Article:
Over the past five years Yury DMITRIEV has become known far beyond his native Karelia, throughout Russia and around the world.
He has received prizes since his first arrest in December 2016, from the Moscow Helsinki Group and most recently the Norwegian Sakharov Award. His work was recognised earlier by awards in Russia (2005), Poland (2015) and in Karelia itself (2016), where the head of the republic Hudolainen gave him its highest award.
Dmitriev with his foster daughter Natasha, b. 2005 (photo Novaya gazeta)
The exclamation quoted in the title of this post refers not to Dmitriev’s work on the Karelian Book of Remembrance, however, or to his discovery of Sandarmokh and Krasny Bor and their transformation into memorials, but to the crimes of which he has been accused.
A British acquaintance with good Russian and a direct knowledge and experience of children’s homes in Russia was indignant when she heard of his case. He had rescued and restored to health a neglected little girl, just as he himself had been rescued in childhood from a similar fate: “They should give him a medal, not put him in prison!” she exclaimed.
He deserves a medal for what he’s done 
At the High Court hearing on 22 September in Petrozavodsk, Judge Alla Rats requested another expert assessment of the photographs on Yury DMITRIEV’s home computer that formed the pretext for his arrest on 13 December 2016.
In the weeks since the July verdict in Yury DMITRIEV’s trial we have learned more about the nature of the evidence and the tactics of the investigators and prosecution than in all the preceding months, from October 2018 and July 2020.
In “What We’ve Uncovered”, two long articles published in July by Novaya gazeta, Nikita Girin greatly expanded what we know about the background to the two trials.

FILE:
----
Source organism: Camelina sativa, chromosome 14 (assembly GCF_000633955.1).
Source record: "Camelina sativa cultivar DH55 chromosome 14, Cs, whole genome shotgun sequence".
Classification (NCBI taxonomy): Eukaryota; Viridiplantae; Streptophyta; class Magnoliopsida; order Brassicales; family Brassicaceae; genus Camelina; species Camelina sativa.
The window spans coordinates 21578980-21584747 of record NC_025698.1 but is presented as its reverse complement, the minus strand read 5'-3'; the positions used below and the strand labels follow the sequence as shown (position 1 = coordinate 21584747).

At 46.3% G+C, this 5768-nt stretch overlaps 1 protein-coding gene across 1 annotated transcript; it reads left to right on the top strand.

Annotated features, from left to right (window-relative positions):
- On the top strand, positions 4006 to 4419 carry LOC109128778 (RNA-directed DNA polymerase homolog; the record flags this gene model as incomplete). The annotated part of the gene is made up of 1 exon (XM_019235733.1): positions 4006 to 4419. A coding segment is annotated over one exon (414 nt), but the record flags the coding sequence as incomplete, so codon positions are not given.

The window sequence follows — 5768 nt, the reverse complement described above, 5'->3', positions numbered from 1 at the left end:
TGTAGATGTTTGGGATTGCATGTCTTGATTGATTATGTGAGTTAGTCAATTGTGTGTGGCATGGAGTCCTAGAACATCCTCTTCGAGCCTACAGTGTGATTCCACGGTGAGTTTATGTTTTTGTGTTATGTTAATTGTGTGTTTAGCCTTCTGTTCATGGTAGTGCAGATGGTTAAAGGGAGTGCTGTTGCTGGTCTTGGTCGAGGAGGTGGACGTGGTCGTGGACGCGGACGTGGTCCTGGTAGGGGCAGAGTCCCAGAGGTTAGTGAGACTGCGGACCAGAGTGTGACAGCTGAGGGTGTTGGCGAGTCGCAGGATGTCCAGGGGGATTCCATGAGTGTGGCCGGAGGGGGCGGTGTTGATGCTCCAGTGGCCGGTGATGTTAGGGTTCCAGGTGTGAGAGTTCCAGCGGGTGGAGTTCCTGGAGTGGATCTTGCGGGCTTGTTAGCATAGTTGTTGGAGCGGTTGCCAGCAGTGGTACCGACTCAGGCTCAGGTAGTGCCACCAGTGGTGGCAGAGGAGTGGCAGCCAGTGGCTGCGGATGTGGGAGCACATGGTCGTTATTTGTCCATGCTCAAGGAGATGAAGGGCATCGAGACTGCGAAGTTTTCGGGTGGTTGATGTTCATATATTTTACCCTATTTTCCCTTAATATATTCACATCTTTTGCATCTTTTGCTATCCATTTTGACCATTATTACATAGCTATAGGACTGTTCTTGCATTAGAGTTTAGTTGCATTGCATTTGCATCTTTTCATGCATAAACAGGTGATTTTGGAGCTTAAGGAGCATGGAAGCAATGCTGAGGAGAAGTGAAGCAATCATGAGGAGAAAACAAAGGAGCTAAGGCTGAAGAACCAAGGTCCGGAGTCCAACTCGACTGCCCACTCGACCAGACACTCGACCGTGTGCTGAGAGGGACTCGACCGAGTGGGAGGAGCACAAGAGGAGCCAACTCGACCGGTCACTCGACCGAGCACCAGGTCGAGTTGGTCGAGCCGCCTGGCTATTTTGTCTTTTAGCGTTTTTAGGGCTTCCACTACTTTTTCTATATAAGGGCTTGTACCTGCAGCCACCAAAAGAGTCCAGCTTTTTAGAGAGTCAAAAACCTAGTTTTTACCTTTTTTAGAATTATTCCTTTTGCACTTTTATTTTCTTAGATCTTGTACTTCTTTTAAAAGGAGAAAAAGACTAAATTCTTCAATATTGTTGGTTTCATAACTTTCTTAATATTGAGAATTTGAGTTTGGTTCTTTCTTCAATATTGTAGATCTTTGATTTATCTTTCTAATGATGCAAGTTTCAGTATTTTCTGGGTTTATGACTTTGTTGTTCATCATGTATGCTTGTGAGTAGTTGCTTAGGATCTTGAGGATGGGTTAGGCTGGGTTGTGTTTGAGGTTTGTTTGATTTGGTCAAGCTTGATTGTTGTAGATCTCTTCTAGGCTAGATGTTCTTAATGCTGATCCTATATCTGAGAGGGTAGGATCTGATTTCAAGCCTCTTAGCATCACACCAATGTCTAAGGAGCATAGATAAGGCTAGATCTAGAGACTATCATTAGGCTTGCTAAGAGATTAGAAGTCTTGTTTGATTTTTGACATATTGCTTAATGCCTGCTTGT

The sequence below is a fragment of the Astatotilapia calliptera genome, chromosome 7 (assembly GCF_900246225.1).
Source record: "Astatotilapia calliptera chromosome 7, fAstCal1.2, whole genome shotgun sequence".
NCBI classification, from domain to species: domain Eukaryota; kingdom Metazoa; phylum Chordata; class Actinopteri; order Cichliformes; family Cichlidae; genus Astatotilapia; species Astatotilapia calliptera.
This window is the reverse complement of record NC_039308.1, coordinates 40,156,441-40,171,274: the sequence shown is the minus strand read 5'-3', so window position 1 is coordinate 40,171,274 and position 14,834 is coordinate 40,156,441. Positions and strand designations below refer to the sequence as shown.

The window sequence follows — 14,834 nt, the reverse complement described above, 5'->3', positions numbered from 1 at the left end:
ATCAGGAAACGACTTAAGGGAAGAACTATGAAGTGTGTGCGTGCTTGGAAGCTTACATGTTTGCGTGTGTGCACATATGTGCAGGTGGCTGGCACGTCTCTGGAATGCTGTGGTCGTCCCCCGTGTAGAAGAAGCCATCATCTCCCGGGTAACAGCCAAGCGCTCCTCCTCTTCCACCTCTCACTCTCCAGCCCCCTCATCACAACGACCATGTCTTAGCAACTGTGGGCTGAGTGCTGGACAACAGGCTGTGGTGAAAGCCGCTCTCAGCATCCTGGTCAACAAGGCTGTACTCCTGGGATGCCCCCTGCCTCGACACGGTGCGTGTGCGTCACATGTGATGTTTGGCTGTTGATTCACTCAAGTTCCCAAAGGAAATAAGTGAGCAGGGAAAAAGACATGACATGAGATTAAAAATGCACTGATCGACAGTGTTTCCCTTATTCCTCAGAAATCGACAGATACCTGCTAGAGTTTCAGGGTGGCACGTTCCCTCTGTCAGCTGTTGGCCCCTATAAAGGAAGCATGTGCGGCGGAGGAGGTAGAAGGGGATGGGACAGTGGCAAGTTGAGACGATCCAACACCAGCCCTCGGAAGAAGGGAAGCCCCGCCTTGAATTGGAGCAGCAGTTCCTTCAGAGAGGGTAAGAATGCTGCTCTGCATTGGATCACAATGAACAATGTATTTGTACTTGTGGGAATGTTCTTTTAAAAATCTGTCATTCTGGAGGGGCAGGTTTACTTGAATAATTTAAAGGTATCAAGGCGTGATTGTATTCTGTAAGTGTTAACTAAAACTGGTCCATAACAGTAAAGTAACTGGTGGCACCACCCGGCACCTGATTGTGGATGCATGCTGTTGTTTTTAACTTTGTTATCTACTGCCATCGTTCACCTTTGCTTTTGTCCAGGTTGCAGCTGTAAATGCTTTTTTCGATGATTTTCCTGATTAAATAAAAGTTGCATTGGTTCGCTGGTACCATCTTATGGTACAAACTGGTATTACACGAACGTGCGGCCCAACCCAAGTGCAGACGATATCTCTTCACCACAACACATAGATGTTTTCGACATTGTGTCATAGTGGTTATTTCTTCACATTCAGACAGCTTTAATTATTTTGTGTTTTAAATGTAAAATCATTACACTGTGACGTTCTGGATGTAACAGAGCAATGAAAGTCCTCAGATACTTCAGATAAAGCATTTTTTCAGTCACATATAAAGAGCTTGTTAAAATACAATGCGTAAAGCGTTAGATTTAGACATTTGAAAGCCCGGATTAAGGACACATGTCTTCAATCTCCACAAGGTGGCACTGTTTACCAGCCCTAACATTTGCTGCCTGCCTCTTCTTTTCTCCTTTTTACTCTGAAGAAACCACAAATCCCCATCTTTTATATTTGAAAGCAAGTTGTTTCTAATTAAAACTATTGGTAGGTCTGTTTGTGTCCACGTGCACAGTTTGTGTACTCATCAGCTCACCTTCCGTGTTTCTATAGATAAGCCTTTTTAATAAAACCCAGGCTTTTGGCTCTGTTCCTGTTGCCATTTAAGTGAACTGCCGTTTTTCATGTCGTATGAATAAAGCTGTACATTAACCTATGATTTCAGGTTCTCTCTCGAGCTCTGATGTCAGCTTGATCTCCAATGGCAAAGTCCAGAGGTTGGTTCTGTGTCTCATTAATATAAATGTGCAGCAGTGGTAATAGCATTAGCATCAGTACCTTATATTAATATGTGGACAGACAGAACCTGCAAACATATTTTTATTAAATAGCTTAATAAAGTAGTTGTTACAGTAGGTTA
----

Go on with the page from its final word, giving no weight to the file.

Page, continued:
<< THE SECOND TRIAL >>
The child’s voice failed to be heard not just by the chairman of Petrozavodsk City Council Bondarchuk, while the court heard the girl’s statement about how much she loved her adoptive father.
As for unlawful threat to privacy, the Karelian children’s ombudsman Sarayev did not, for some reason, try to sue Rossiya TV or REN TV channels for broadcasting the photos from the “health diary” to the entire country.
In short, local officials requested the continued persecution of DMITRIEV. After that nothing stood in the way of executing the ready-made scenario.
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- The historian Yury DMITRIEV was accused of touching his foster daughter’s genital area on several occasions;
- At the age of eight the girl suffered episodes of involuntary urination (enuresis);
- DMITRIEV touched the child’s genital area to check if her underwear was dry when he could smell urine, after which he took his daughter to have a wash;
- The diagnosis of enuresis was supported by hospital release notes;
- Three psychiatric investigations concluded that DMITRIEV displayed no sexually deviant tendencies;
- Linguistic experts from the Academy of Sciences’ Institute of the Russian Language analysed the texts of the girl’s interrogation and attested to communicative pressure applied by the investigator. A Moscow University professor analysed the texts of the girl’s conversations with a psychologist and believed that the girl’s statements concerning DMITRIEV’s actions did not display the criteria typical of recollections of a traumatic experience.
- The success of the prosecution in the Dmitriev case appears to correspond to the career moves of Anatoly Seryshev, former head of the FSB in Karelia.
I am finishing this text in Yury Dmitriev’s flat, in the room that used to belong to his foster daughter. The shelves still hold several of her toys, her story books, and school notebooks. From the window you can see her school …
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